Hi Shapies! I'm Ana, and I'm excited to be joining the team as the new Community Manager. I'm incredibly inspired by everything you guys are doing, and I can't wait to get to know you and be a part of this awesome community of makers.
A little bit about me: I grew up in New York City and was surrounded by artists for the first half of my life, and computer programmers for the second. I've worked as the community manager for the popular Manhattan-based coworking space New Work City, and then spent my time consulting with tech startups. I geek out over digital communities, innovation, and personalized manufacturing, which is why I'm here. I believe that if you give people the tools to create the world around them, more often than not, they'll surprise and inspire you.
My being a New York native is something I think will come in handy as we grow. I plan to help Shapeways make a big splash with my local geek friends, and in NY's many networks of designers. We already serve an amazing international community, and I'm looking forward to keeping us connected, and making us more than the sum of our parts.
When working with communities in the past, I found myself running lots of in-person events, and got see firsthand how valuable it is to make sure you connect with people face to face. That's something I'd like to take into my adventures with Shapeways. Wherever I travel to, if there are community members there, I want to hold a meetup, grab a beer, and bring us all together.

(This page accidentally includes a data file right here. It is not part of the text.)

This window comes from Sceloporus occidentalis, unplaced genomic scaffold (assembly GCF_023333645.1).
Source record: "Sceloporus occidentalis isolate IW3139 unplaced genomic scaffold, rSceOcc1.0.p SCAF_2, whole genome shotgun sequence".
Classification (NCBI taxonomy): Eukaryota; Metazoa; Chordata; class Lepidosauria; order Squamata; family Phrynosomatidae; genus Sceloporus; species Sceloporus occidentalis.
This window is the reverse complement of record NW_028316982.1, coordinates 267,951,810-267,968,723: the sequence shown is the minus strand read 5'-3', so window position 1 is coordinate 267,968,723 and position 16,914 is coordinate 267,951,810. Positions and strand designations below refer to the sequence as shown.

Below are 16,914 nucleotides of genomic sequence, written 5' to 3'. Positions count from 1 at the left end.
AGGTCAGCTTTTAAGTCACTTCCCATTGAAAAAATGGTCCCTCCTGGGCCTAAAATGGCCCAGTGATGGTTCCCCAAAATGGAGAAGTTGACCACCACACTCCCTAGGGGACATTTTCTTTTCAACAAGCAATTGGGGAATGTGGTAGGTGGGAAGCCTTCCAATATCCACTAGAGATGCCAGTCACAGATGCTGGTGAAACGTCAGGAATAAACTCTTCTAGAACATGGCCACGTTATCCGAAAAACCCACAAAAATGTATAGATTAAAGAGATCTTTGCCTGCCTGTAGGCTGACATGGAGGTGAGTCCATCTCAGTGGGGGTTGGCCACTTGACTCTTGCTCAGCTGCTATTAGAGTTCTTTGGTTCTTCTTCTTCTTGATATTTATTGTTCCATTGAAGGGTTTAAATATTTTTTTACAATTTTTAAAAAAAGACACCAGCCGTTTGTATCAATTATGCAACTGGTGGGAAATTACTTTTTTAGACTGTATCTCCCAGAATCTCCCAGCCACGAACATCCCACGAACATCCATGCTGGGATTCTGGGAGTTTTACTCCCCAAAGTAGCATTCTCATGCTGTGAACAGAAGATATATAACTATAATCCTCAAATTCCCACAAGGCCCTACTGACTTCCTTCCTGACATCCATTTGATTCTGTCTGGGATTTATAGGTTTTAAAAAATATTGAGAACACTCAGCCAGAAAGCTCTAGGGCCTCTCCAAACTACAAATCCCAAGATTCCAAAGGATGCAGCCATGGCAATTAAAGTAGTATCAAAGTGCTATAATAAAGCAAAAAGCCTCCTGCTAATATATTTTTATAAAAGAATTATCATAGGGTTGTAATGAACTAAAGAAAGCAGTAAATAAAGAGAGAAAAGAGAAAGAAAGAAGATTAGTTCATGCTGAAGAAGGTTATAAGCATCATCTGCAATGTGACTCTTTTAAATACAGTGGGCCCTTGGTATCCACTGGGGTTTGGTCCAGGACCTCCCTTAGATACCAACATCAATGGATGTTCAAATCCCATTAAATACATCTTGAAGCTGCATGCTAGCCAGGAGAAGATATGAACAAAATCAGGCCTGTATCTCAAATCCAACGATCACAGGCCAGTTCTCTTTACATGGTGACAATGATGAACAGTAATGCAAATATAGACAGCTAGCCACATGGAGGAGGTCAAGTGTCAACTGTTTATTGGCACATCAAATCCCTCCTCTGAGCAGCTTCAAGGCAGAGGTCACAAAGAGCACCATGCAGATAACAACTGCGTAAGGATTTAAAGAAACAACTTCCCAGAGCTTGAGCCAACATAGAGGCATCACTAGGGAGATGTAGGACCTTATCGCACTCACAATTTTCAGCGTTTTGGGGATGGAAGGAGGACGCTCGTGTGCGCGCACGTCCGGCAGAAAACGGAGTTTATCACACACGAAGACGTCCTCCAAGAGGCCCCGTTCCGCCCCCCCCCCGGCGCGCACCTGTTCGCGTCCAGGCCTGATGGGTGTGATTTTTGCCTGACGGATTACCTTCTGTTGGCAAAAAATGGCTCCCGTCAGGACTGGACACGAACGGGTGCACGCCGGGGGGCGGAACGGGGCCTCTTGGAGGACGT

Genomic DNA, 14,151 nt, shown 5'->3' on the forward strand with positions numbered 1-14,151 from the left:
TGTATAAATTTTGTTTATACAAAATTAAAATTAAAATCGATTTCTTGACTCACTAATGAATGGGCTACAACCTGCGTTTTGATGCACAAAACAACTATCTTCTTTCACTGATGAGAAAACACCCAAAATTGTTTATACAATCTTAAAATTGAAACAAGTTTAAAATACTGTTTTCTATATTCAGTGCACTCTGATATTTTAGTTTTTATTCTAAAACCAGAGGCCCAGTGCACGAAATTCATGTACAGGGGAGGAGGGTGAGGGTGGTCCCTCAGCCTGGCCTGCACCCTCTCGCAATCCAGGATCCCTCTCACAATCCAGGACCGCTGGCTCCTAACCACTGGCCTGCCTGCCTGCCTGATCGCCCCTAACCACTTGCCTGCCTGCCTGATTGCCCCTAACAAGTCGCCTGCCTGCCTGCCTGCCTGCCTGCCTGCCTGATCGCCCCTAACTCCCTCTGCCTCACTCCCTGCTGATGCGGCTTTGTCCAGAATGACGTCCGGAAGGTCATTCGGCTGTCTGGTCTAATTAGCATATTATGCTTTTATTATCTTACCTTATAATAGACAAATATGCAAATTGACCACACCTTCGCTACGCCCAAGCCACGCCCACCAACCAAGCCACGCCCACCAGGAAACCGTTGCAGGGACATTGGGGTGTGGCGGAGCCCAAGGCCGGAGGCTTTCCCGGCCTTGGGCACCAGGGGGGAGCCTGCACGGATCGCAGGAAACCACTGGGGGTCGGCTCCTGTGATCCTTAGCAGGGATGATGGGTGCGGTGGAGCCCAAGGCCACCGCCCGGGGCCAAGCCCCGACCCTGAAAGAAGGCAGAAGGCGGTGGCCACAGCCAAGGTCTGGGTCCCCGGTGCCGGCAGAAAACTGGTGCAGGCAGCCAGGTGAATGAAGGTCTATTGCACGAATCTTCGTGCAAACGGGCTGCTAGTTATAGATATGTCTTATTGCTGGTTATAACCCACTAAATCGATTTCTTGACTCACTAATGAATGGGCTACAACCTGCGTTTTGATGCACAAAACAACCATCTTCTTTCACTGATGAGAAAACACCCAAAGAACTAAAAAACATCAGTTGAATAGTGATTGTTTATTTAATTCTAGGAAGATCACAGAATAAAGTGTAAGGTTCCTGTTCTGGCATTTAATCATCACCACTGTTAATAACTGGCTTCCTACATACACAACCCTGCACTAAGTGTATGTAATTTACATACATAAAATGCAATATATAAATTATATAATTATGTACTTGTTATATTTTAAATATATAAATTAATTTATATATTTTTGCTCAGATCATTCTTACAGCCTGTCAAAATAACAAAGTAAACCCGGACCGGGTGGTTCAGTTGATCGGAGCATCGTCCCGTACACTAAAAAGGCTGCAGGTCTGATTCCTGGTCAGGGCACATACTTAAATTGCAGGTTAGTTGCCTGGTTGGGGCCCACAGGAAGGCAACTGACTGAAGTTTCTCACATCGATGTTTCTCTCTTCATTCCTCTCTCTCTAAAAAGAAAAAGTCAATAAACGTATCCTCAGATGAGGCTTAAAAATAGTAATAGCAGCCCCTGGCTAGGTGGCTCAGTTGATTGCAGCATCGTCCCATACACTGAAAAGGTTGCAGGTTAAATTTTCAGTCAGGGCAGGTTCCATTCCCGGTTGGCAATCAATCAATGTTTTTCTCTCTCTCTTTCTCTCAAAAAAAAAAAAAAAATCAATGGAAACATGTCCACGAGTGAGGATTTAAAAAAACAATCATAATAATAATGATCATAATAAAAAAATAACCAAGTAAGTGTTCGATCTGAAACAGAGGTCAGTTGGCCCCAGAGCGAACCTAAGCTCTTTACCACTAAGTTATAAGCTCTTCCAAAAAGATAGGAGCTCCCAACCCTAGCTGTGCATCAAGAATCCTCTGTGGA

Shapeways represents a revolution in product design, and a new frontier for using tech to make things that matter to us. I'm honored to be part of it. I believe the community is Shapeways' greatest asset, and we need to continue making this a place where daring, creative people are empowered to defy boundaries. I'm excited to make friends, listen, learn, and help keep you guys at the center of the equation.
Luckily, Bart will be sticking around, helping me settle into my new role and continuing to support the community on the tech side of things. I'll see you on the forums, on this blog, during our screencasts, and in person at our meetups. I'll also be available directly through the contact form, so don't hesitate to shoot me an email.
Congratulations again to Oskar, his 17x17x17 Over the Top Twisty Puzzle has caught the imagination of THOUSANDS of people with coverage on many of the major design, technology and culture blogs including articles on:
All of us at Shapeways are excited to announce that our community now includes a world record-breaker. Renowned puzzle designer and long-time Shapeways community member Oskar van Deventer has seen his ambitious 17x17x17 rubiks cube go from a wild idea to a real-life 3D printed puzzle. Congrats Oskar!
Oskar started designing his puzzles as a boy at the age of 12 in the Netherlands. More than 30 years later, he has a reputation as one of the world's most prolific puzzle creators. Oskar first started 3D printing twisty puzzles thanks to Bram Cohen, who began posing challenges to Oskar back in 2008. Today, several of his innovations are being sold in traditional toy stores and lots more are available through 3D printing in his Shapeways Shop. Most recently, Oskar's twisty puzzles have been used as a very original way to propose.
When Oskar heard of the world records being set for twisty puzzles, like the 7x7x7, 9x9x9 and 11x11x11 by Panagiotis Verdes from Greece, he wanted to try his hand at setting a new record himself. With sponsorship from his close friend Claus Wenicker, Oskar set about designing and testing a number of prototypes, and his third attempt was printed successfully with Shapeways. Sorting and dyeing all 1539 pieces took Oskar 10 hours of work, followed by 5 hours of assembling. The result is an oversized (140 millimeter, 5.5 inches) and fully functioning "Over The Top" 17x17x17 puzzle.
Oskar will be in New York City on Saturday Feb. 12th, where he'll be unveiling his "Over the Top" cube.